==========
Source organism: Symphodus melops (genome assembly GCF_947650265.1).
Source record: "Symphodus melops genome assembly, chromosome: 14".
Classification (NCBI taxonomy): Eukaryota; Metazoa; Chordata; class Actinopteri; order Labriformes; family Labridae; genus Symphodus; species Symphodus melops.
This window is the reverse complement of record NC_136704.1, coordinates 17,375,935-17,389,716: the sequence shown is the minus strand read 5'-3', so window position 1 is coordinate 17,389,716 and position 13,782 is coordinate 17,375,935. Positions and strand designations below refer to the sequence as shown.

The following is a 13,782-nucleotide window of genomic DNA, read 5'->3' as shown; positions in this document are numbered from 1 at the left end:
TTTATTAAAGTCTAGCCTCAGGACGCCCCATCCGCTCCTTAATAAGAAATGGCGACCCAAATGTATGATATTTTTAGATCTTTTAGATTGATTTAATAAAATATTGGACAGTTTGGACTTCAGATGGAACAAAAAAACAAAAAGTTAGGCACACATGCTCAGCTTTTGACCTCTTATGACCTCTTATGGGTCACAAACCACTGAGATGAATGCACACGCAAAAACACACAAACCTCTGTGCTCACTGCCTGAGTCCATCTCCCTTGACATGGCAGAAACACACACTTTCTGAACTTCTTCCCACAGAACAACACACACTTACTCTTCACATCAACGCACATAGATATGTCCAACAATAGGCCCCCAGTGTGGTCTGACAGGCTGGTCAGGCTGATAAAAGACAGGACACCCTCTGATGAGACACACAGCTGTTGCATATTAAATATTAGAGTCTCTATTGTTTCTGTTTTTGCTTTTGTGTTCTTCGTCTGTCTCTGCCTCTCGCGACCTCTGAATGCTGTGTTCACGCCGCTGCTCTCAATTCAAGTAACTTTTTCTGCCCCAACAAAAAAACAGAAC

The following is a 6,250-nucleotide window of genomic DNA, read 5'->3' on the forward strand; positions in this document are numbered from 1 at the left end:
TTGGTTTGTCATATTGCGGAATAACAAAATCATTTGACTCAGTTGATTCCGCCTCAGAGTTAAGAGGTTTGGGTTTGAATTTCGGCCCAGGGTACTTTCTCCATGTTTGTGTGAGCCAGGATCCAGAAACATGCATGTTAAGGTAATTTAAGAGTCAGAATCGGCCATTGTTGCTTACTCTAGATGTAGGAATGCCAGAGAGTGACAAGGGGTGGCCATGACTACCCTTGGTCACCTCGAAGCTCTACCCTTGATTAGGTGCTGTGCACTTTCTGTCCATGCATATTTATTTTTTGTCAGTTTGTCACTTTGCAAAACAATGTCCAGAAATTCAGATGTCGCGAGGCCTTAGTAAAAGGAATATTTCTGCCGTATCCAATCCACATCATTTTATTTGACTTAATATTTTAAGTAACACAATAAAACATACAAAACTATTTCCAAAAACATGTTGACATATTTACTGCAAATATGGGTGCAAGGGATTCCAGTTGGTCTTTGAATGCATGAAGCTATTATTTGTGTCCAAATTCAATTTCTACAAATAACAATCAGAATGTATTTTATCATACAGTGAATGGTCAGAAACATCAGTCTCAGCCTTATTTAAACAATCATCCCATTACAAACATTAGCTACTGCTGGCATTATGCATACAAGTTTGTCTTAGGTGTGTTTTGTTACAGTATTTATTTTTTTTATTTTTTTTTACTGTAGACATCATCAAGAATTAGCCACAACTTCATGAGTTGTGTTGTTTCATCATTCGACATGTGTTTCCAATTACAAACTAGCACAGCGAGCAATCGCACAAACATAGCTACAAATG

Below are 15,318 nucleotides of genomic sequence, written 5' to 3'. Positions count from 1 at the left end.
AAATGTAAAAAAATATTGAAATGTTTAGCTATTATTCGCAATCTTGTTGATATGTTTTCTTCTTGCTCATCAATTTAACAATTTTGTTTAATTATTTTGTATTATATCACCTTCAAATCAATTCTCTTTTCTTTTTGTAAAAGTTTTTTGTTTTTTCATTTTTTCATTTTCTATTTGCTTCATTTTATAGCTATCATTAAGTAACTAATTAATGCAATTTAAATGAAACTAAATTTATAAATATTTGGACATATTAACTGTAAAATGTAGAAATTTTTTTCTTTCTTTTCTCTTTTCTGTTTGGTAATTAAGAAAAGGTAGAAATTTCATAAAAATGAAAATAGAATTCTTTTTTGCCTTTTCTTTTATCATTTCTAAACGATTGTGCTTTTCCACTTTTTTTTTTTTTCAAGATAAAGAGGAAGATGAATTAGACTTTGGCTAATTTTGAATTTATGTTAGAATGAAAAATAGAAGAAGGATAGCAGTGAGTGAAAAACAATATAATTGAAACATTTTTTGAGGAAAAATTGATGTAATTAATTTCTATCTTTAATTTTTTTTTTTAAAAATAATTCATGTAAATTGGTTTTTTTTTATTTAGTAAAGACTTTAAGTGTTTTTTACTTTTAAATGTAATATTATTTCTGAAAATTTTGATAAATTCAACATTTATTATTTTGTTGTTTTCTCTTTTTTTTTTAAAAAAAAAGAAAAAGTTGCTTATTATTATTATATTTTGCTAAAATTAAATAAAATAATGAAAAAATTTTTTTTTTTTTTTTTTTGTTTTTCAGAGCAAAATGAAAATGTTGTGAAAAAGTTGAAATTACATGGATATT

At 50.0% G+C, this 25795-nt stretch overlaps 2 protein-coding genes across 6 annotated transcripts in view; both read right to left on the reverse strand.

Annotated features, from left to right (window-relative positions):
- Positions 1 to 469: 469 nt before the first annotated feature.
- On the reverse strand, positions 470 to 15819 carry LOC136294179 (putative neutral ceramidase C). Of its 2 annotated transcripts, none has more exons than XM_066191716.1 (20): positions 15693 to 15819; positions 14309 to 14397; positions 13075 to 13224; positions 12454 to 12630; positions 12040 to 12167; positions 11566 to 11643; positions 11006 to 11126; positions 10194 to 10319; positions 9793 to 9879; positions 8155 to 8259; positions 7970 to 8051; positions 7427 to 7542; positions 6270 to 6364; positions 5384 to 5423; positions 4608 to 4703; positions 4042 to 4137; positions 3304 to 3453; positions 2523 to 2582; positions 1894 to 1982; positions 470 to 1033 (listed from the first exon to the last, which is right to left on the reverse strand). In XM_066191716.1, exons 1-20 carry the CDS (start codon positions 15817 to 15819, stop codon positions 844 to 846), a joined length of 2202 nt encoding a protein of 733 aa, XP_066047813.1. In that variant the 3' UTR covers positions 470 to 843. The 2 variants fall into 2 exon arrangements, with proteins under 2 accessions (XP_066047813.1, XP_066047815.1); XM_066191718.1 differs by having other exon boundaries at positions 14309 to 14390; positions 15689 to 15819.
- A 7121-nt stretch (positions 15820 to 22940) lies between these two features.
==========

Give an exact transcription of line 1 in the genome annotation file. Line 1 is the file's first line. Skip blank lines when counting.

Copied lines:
Source organism: Symphodus melops (genome assembly GCF_947650265.1).